Schützenberger described the preparation of the active component as follows: A wide-neck flask of about 0.5 L capacity, containing zinc shavings and a concentrated solution of sodium bisulfite, was closed and submerged in cold water. After 30 minutes the solution was transferred to a larger flask containing concentrated alcohol. The precipitate of impure double sulfite of zinc and sodium was separated and the clear filtrate cooled. In a short period of time, a new crystalline precipitate of fine colorless needles was formed. After separation and drying under vacuum, the crystals turned into a white powder, very soluble in water, soluble in diluted alcohol, and insoluble in concentrated alcohol. This powder represented the active principle because its aqueous solution strongly bleached indigo sulfate and litmus, and precipitated copper hydride from copper sulfate, and silver from silver nitrate (Schützenberger, 1869).

Schützenberger analyzed the active principle and found it was the salt of a particular acid, analogue to hypophosphoric acid, which he decided to name hydrosulfurous acid. The same procedure could be used to prepare the hydrosulfites of iron, manganese, and magnesium. The formation of a hyposulfite was simply a secondary phenomenon due to the slow and spontaneous destruction of zinc (or other metal) hydrosulfite. Schützenberger demonstrated the last argument using a voltaic pile. In his arrangement the bisulfite was put in a porous vase, immersed in water acidified with sulfuric acid, and the negative pole aqueous was bisulfite. During the electrolysis, a constant release of oxygen was observed at the positive pole, while no gas was generated at the negative one. The bisulfite became rapidly bleached and active, while becoming charged with hydrosulfite. It was enough to substitute in the Bunsen element the nitric acid by sodium bisulfite to corroborate this result. A couple was then formed were the positive instead of being oxidant, was reducer, although it functioned in the same way as an oxidant by absorbing the hydrogen that tended to deposit on the carbon, and avoiding polarization (Schützenberger, 1869).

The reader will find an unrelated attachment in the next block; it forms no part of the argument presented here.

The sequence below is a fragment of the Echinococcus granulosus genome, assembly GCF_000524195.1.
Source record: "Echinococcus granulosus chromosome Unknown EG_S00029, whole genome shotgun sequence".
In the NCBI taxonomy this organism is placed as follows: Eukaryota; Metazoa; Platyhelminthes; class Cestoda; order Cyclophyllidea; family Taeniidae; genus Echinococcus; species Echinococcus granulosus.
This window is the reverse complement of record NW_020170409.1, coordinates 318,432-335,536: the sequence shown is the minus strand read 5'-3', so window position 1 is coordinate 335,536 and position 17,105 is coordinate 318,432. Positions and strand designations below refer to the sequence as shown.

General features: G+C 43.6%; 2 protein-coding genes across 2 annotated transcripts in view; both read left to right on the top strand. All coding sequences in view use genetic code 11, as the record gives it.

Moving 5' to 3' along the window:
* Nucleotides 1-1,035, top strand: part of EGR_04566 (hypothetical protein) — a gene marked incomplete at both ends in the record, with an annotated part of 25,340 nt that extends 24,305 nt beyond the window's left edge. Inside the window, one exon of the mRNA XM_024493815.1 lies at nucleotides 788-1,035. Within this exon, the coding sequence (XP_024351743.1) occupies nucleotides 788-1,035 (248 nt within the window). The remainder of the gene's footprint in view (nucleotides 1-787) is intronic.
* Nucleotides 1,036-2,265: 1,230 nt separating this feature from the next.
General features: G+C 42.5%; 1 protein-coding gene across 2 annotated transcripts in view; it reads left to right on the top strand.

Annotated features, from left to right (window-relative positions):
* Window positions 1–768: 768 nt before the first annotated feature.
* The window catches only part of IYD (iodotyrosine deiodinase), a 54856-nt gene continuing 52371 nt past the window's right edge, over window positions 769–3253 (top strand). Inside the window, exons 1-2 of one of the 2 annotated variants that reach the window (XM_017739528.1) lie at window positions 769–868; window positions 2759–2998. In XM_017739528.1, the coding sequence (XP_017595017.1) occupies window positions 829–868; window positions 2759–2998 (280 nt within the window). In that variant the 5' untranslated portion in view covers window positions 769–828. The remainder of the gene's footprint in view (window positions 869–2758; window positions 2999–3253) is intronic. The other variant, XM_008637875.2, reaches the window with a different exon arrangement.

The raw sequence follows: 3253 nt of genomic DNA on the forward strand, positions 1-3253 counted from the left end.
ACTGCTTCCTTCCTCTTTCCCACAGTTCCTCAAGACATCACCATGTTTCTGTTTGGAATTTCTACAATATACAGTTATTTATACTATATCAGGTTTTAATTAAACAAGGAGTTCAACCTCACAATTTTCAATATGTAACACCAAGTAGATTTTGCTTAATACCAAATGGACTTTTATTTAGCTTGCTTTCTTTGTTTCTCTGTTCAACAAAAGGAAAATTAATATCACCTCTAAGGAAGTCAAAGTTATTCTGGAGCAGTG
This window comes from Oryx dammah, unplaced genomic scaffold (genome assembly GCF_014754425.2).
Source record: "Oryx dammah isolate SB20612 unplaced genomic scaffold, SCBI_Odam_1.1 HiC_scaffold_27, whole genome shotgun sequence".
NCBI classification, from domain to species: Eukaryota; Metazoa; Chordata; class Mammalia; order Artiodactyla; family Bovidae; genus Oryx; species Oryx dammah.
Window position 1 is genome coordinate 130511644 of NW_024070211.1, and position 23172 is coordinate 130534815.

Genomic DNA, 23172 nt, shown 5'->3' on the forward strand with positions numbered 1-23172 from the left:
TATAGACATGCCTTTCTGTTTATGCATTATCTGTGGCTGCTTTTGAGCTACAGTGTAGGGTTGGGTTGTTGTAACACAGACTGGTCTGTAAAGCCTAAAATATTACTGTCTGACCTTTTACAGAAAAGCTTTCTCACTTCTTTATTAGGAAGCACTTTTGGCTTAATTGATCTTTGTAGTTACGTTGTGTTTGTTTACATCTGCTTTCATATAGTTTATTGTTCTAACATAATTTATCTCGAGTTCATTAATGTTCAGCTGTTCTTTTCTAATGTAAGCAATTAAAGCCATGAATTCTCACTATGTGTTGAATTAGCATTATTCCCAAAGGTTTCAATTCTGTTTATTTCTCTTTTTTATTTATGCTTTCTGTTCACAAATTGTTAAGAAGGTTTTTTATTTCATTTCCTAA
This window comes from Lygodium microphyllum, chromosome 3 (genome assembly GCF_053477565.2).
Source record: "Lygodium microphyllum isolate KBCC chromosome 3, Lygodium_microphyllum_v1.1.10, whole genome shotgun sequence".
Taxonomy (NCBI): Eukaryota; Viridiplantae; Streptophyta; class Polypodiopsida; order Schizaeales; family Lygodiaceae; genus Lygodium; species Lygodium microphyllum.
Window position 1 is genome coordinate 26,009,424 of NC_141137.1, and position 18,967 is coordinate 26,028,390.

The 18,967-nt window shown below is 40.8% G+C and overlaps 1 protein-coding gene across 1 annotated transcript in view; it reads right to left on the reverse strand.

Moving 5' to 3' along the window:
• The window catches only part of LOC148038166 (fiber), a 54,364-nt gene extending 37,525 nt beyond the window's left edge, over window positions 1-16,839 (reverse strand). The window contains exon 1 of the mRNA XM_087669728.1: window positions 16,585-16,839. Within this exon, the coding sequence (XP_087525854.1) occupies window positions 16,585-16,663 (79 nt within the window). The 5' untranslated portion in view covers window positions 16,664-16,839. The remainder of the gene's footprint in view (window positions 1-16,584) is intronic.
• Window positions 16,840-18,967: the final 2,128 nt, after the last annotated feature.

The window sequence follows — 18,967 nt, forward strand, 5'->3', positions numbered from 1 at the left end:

Schützenberger and C. Risler showed hyposulfite could be used to dosage oxygen in gaseous mixtures and of oxygen and oxygenated substances dissolved in water, as well as the oxidation power of blood (Schültzenberger and Risler, 1873abc).

 

Cellulose

In 1855 Marcelin Berthelot (1827-1907) showed that the different sugars of vegetables origin, and their congeners, had a strong analogy with glycerin; they combined with acids forming neutral compounds, having the properties and reactions of neutral fatty materials, and could be prepared and purified in the same manner (Berthelot, 1855). Berthelot prepared and described the properties of the products obtained reacting mannite, quercetin, erythritol, orcinol, and common sugar, with acetic, butyric, stearic, oleic, palmitic, and benzoic acids. The results indicated that sugars and their congeners functioned as polyatomic alcohols of a high order, and were susceptible, as glycerin, of forming truly composed esters. These esters were prepared by treating the sugars and congeners with a hydrated acid, at temperatures that varied with the stability of the material. Although the procedure was very general, it had the disadvantage that it required a very long time (40-50 hours) and yielded only small quantities of the esters (Berthelot, 1855).